Notre Dame Law School’s Exoneration Justice Clinic is committed to correcting the miscarriage of justice and investigating, litigating, and overturning wrongful convictions.
The clinic provides law students with real-world lawyering experience representing clients who were wrongfully convicted. By working in the clinic, students also gain invaluable insight into the criminal justice system.
The Exoneration Justice Clinic provides clients who are exonerated access to a network of social support services, such as education and vocational training, transitional housing, and health care services, including mental health counseling, and other support programs. Access to a network of social services will assist the client in successfully reintegrating into society.
Notre Dame Law Professor Jimmy Gurulé, a former federal prosecutor, is the Exoneration Justice Clinic’s director.
The Exoneration Justice Clinic is now hiring for a legal investigator to conduct investigations in our cases and discover new evidence to support overturning the wrongful convictions of our clients. Learn more about the position and apply at the University of Notre Dame's employment site.
Information for Students
The Exoneration Justice Clinic is a yearlong program.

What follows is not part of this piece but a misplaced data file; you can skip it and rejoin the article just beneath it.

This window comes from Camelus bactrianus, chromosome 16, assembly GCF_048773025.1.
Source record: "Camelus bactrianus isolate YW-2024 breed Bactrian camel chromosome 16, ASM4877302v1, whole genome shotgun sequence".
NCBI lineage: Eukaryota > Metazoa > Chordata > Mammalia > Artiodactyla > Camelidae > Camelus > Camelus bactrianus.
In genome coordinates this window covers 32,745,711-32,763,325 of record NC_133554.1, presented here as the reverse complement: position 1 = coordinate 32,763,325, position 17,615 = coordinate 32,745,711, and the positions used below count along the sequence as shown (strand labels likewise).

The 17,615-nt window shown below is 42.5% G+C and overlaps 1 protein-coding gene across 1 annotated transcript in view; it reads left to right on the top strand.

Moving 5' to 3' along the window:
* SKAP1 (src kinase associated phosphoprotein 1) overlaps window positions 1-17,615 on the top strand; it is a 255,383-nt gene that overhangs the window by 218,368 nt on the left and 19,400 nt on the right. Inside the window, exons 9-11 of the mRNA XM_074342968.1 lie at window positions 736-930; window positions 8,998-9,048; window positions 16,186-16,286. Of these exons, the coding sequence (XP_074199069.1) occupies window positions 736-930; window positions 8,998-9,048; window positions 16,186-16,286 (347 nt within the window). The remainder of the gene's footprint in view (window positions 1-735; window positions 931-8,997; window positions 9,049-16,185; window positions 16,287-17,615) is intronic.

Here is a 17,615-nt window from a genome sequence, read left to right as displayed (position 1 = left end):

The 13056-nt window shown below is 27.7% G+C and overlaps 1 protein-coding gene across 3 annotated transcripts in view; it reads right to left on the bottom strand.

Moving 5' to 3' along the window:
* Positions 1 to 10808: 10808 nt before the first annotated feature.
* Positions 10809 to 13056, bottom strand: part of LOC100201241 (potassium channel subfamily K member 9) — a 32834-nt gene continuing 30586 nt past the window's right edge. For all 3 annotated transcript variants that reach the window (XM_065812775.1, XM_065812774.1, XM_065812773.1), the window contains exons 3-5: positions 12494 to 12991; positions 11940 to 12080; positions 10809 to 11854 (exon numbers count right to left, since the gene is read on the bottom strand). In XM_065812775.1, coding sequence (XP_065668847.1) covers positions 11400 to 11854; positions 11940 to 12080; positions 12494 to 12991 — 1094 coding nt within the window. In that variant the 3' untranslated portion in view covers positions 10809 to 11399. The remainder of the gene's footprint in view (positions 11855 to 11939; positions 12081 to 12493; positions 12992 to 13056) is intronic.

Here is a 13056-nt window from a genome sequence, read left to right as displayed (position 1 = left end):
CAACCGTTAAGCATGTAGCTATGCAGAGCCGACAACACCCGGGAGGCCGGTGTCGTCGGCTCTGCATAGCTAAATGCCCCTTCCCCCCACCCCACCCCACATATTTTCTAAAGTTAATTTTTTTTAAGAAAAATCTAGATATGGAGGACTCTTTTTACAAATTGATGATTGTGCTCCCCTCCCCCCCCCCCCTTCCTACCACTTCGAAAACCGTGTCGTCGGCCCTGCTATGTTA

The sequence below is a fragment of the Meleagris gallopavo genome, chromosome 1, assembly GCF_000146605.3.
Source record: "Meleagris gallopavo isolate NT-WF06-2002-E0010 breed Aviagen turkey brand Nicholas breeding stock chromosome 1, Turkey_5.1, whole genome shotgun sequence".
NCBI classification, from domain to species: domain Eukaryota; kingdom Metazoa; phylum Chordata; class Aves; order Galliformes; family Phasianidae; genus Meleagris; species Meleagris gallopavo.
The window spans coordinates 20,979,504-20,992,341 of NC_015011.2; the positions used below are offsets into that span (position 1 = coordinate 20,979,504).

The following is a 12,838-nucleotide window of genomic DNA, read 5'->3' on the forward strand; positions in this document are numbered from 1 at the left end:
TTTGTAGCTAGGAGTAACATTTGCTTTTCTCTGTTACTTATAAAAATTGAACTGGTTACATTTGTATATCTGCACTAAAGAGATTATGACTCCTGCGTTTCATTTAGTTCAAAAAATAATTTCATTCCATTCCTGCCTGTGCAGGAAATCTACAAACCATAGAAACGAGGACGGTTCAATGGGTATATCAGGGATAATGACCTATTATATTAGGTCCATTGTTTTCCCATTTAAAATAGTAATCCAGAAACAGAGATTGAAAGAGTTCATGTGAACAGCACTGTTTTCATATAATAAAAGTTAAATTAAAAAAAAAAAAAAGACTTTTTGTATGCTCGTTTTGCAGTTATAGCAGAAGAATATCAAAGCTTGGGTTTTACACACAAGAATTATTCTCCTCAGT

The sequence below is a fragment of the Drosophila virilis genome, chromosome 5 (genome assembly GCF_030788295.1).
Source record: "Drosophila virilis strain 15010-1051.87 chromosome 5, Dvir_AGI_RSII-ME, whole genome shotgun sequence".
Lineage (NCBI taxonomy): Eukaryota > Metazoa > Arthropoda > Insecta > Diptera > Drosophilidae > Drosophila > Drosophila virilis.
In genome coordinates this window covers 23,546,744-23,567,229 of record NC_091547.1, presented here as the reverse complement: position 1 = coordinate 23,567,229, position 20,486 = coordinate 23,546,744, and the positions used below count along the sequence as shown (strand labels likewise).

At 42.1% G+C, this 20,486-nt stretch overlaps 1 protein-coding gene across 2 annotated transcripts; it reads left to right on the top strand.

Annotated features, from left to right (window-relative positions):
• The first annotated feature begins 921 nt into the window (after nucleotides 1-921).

During the fall semester, students are required to attend a weekly classroom component conducted by the clinical director. In the academic component, students discuss the causes of wrongful convictions, the relevant law that applies in this context, and application of the causes of wrongful convictions to their assigned cases. At the weekly meetings, students will also discuss the status of their wrongful conviction cases and any additional investigation required.
During the fall and spring semester, the students will also participate in the fieldwork component of the clinic, which will be supervised by Adjunct Professor Elliot Slosar, a staff attorney with the Exoneration Project in Chicago. These activities will include visiting the client at the Indiana prison, interviewing prospective witnesses, and making court appearances, among other things.
Students will work on eight cases each year. New cases will be added in the spring of each year by committee as availability allows.